Watford: Another season, another new manager?
Watford’s managerial merry-go-round has provided short-term success, but how long before the wheels come off the tracks?
Action Images via Reuters/Andrew Boyers
Sean Dyche? Gianfranco Zola? Walter Mazzarri? Marco Silva? Sorry, but in the best interests of the club, we’re letting you go.
Javi Gracia does not have time on his hands. He will need to start the season strongly, especially given a winnable first three fixtures. Since the Pozzo family took over Watford in June 2012, they have shaken the hands of a stunning nine different managers, probing the impression they demand instant success.
The question for Watford this season is, will it just be another season, with another managerial sacking?
The relativity of success
Soon this approach and lack of respect for the man in the dugout could prove to be the wrong one. Chelsea, too, terminate contracts on a regular basis, although they back their ruthlessness up, simply, with success.
Unfortunately, as much as they may idolise them, Watford are not Chelsea and the Pozzo family are not Roman Abramovich.
Success, though, is relative. For instance, Watford are on their fourth manager in three years in the Premier League, but they’ve stayed afloat. Is that, therefore, vindication of their policy?
Watford started their new season with a comfortable 2-0 triumph at home to Brighton, both goals coming from a rejuvenated Roberto Pereyra. Opening a new season under the beaming Hertfordshire sun with a clean sheet, three points and a smiling Spaniard at the helm, it satisfied the Watford faithful.
Great gifts to start the campaign, but is time the greatest gift of them all? Although it’s only been one game, this could be considered a basis for giving Gracia the chance to stamp his own style on this Watford side.
The gift of time
Does it all go back to the famous quote of good things coming to those who wait? Watford and their hierarchy may need to be patient with their managers and start providing them with a newfound sense of solidarity within the club.
Since earning promotion to the top flight in 2015, the Hornets have consistently flirted with relegation in patches over the past seasons.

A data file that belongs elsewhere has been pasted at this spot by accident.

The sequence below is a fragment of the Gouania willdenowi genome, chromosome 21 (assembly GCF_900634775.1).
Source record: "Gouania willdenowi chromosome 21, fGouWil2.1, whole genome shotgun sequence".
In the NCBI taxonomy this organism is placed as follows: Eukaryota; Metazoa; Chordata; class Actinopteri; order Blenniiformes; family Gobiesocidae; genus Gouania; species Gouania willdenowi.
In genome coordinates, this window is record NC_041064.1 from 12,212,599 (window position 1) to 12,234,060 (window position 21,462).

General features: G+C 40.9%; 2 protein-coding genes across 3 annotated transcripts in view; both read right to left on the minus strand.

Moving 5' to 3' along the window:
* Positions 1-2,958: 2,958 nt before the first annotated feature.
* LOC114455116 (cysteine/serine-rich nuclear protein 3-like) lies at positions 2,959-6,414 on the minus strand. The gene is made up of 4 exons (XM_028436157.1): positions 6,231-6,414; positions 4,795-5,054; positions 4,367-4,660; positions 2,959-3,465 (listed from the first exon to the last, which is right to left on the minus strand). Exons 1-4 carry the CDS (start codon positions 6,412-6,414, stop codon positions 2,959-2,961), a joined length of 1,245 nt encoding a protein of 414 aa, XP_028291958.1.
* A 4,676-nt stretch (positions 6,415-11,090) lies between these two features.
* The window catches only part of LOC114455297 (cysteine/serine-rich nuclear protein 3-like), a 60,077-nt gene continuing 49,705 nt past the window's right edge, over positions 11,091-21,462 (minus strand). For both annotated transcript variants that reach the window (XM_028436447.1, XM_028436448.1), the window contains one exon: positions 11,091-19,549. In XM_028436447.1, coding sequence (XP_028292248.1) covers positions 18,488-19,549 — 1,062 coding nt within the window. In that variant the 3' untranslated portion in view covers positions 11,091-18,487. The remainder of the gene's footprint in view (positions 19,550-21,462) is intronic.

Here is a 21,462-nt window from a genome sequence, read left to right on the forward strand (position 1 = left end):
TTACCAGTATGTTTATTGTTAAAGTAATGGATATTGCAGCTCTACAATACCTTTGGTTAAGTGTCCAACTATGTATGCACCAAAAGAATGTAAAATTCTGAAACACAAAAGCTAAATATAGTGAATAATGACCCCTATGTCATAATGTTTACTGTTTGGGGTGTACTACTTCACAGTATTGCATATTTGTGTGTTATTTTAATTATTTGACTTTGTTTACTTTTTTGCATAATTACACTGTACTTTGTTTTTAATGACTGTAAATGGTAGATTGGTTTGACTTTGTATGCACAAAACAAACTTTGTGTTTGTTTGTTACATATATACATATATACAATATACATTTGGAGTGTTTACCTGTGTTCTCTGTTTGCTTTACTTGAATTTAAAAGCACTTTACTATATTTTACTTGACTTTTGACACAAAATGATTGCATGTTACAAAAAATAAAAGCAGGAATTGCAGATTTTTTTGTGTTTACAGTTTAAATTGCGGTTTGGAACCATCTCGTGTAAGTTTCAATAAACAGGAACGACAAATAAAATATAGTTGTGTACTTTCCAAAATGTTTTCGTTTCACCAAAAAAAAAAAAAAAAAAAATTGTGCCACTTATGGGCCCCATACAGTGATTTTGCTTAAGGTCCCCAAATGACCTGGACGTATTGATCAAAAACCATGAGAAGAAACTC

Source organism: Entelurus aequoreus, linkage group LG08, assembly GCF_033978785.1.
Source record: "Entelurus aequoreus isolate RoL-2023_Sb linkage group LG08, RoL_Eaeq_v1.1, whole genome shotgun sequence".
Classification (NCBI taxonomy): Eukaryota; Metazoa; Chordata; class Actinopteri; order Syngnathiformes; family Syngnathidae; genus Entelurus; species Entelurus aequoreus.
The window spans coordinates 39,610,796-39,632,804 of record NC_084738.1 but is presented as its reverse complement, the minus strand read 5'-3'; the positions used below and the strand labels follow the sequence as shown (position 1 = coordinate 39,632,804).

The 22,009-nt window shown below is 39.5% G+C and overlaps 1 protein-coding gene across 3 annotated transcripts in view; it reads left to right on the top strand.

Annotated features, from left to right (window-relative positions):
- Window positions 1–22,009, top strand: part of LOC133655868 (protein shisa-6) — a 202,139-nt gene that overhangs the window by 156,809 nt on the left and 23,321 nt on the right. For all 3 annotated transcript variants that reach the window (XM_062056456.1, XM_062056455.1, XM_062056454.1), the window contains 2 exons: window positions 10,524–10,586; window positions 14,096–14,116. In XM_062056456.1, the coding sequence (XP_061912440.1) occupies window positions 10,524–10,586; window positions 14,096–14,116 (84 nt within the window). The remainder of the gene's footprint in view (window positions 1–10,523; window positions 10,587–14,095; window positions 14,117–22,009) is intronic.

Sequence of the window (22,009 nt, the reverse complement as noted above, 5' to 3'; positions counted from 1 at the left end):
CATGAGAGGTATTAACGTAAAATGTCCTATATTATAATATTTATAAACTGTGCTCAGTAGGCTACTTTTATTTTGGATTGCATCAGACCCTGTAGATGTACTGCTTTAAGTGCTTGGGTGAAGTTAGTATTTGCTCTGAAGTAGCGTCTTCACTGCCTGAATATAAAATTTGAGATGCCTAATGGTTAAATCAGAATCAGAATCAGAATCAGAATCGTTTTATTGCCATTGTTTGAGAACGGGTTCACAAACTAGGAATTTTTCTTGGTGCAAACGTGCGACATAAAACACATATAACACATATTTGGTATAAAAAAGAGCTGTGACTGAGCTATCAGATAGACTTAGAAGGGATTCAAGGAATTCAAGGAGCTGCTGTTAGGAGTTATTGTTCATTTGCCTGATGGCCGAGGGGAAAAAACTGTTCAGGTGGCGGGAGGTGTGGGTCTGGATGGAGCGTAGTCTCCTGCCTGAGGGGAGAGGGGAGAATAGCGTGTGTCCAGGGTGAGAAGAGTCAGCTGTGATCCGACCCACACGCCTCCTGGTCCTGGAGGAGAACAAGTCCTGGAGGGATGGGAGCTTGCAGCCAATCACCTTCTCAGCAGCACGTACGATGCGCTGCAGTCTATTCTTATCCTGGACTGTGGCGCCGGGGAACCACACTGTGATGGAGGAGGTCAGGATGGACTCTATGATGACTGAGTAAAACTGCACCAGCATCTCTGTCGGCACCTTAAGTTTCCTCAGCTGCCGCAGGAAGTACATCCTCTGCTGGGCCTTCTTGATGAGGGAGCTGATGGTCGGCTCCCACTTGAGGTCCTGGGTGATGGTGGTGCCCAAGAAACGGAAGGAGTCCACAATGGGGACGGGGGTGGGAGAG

They did, however, enjoy their best campaign under Quique Sanchez Flores in their return to the Premier League in 2015/16. The Spaniard took the club to the FA Cup semi-final, whilst recording a steady 13th place finish.
Things were looking promising for the following season, too. That was until negotiations between the board and Flores broke down, resulting in a dashing of supporters’ hopes.
Managers of different nationalities, calibres and philosophies have drank from the poisoned chalice at Vicarage Road since Flores in hope they can earn the board’s trust, but have been awarded very little time to do, such is the pressure of the top flight.
Rome wasn’t built in a day
Could Gracia, therefore, break the hoodoo and become the first manager of the Pozzo reign to last beyond 17 months? It’s questionable at best.
This is because Gracia’s managerial history doesn’t read favourably. His failure to last beyond two seasons — coupled with the Pozzos’ penchant for trigger happiness — is ominous. Playing Tottenham, Manchester United and Arsenal in three of their four September fixtures, for example, could foreshadow Gracia’s sacking before Christmas.
Sacking managers so consistently rarely breeds success in the long-term. While it provides short-term gratification — namely the ‘new manager effect’ — the wheels tread a thin line between stability and coming off the track completely.
Such a precarious position, moreover, not only creates a void between the club and their fans, but it discourages managers with long-term aspirations from taking an interest in the job.
The Pozzos should take heed: Rome wasn‘t built in a day. Nor will Watford be.
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